• Plan your daily schedule to include the minimal number of transitions that occur over the course of the day. Minimize the number of transitions in which all children have to do the same thing at the same time (e.g., Do all children have to go to the restroom at the same time? Can some children come over to the rug and sing a song or read a book, while other children finish an activity?).
      • Plan for what adults will do during transition times (e.g., Which adult is responsible for greeting the children? Who will begin looking at books on the carpet with children?).
      • Teach children the expectations for the transition routine. Teaching children how to clean up and how to line up will reduce the length of transition times. By reducing transition times, more time is available for children to spend in other learning activities. As children become familiar with the expectations, problem behaviors are less likely to occur.
      • Provide verbal and nonverbal cues before transitions (e.g., “Five minutes ‘til snack. It’s almost time for clean-up,” show pictures of the next activity, beat a drum). Once a transition cue has been established, the cue should be used consistently to signal the transition.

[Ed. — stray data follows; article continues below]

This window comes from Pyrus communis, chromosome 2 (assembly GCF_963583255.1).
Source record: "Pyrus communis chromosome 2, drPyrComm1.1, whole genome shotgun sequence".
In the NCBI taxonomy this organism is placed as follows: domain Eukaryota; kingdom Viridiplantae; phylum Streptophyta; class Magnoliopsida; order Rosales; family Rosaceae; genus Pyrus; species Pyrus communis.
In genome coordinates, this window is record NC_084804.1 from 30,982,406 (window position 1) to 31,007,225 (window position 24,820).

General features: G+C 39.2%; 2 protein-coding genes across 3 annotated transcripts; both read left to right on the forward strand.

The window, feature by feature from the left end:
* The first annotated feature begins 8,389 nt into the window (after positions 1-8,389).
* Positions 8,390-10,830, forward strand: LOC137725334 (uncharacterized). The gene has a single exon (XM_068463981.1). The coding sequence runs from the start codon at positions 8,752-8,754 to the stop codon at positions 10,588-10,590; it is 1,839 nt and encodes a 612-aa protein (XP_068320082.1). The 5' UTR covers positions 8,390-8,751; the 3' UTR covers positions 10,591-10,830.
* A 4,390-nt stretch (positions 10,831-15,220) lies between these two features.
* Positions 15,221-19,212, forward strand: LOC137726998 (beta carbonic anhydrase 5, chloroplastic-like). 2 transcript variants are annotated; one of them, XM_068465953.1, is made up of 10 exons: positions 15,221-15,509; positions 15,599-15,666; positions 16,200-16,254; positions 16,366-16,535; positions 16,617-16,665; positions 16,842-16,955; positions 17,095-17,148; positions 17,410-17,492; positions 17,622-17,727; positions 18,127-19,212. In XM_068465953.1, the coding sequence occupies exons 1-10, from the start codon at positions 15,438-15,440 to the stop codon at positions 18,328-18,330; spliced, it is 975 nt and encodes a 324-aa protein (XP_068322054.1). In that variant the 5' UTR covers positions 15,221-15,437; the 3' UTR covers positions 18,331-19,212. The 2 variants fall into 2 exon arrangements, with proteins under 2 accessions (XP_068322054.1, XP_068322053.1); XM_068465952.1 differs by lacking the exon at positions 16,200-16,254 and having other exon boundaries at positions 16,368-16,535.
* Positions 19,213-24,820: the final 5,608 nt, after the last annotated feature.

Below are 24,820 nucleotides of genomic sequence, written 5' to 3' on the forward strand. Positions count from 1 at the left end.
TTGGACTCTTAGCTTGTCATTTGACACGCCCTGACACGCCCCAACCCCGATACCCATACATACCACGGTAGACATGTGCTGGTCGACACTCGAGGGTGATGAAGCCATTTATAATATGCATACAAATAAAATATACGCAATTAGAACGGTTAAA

• During the Transition
      • Engage children in transition activities (sing songs, play word or guessing games, recite rhymes, organize finger plays). Transition activities provide children with an activity to complete while other children are still transitioning. These activities also encourage children to finish their previous task, so that they can play the game or sing the song. During these activities, skills related to the transition can also be taught (e.g., setting the table for snack or lunch, sorting toys during clean-up time).
      • Allow children adequate time to finish projects or activities so they do not become frustrated by activities ending too soon. Give them a warning that it is about time to change activities.
      • Plan something to engage those children who finish an activity quickly, so they are not waiting without anything to do (e.g., if some children finish cleaning up and getting to large group quickly, they might look at books while waiting for other children to finish cleaning up).